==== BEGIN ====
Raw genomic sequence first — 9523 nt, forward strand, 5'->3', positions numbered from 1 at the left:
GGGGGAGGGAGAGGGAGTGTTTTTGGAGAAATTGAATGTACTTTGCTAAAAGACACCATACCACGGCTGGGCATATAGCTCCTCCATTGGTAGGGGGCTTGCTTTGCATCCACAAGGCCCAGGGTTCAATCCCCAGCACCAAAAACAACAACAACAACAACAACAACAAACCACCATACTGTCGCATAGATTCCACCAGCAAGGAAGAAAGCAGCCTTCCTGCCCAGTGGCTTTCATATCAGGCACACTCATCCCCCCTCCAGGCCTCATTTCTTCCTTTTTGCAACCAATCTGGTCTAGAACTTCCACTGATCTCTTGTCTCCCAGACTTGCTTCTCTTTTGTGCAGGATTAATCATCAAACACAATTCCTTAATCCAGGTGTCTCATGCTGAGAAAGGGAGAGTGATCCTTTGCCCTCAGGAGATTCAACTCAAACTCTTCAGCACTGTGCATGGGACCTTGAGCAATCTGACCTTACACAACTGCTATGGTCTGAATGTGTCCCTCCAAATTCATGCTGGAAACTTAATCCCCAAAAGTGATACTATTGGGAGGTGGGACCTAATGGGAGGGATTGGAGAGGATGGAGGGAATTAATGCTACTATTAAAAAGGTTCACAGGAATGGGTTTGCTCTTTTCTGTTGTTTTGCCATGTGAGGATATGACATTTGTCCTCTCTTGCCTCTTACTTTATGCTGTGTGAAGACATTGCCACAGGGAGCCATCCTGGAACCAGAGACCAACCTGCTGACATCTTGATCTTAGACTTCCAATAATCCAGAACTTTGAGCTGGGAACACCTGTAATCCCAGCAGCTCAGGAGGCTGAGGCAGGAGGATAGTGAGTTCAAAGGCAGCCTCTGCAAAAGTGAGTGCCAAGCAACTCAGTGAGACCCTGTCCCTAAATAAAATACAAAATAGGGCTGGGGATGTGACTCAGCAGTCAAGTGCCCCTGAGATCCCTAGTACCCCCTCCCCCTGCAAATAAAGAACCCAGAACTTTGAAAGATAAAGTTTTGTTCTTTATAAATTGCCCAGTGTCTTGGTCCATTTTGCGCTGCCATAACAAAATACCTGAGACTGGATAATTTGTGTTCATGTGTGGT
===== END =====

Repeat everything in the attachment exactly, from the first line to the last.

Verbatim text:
Raw genomic sequence first — 9523 nt, forward strand, 5'->3', positions numbered from 1 at the left:
GGGGGAGGGAGAGGGAGTGTTTTTGGAGAAATTGAATGTACTTTGCTAAAAGACACCATACCACGGCTGGGCATATAGCTCCTCCATTGGTAGGGGGCTTGCTTTGCATCCACAAGGCCCAGGGTTCAATCCCCAGCACCAAAAACAACAACAACAACAACAACAACAAACCACCATACTGTCGCATAGATTCCACCAGCAAGGAAGAAAGCAGCCTTCCTGCCCAGTGGCTTTCATATCAGGCACACTCATCCCCCCTCCAGGCCTCATTTCTTCCTTTTTGCAACCAATCTGGTCTAGAACTTCCACTGATCTCTTGTCTCCCAGACTTGCTTCTCTTTTGTGCAGGATTAATCATCAAACACAATTCCTTAATCCAGGTGTCTCATGCTGAGAAAGGGAGAGTGATCCTTTGCCCTCAGGAGATTCAACTCAAACTCTTCAGCACTGTGCATGGGACCTTGAGCAATCTGACCTTACACAACTGCTATGGTCTGAATGTGTCCCTCCAAATTCATGCTGGAAACTTAATCCCCAAAAGTGATACTATTGGGAGGTGGGACCTAATGGGAGGGATTGGAGAGGATGGAGGGAATTAATGCTACTATTAAAAAGGTTCACAGGAATGGGTTTGCTCTTTTCTGTTGTTTTGCCATGTGAGGATATGACATTTGTCCTCTCTTGCCTCTTACTTTATGCTGTGTGAAGACATTGCCACAGGGAGCCATCCTGGAACCAGAGACCAACCTGCTGACATCTTGATCTTAGACTTCCAATAATCCAGAACTTTGAGCTGGGAACACCTGTAATCCCAGCAGCTCAGGAGGCTGAGGCAGGAGGATAGTGAGTTCAAAGGCAGCCTCTGCAAAAGTGAGTGCCAAGCAACTCAGTGAGACCCTGTCCCTAAATAAAATACAAAATAGGGCTGGGGATGTGACTCAGCAGTCAAGTGCCCCTGAGATCCCTAGTACCCCCTCCCCCTGCAAATAAAGAACCCAGAACTTTGAAAGATAAAGTTTTGTTCTTTATAAATTGCCCAGTGTCTTGGTCCATTTTGCGCTGCCATAACAAAATACCTGAGACTGGATAATTTGTGTTCATGTGTGGT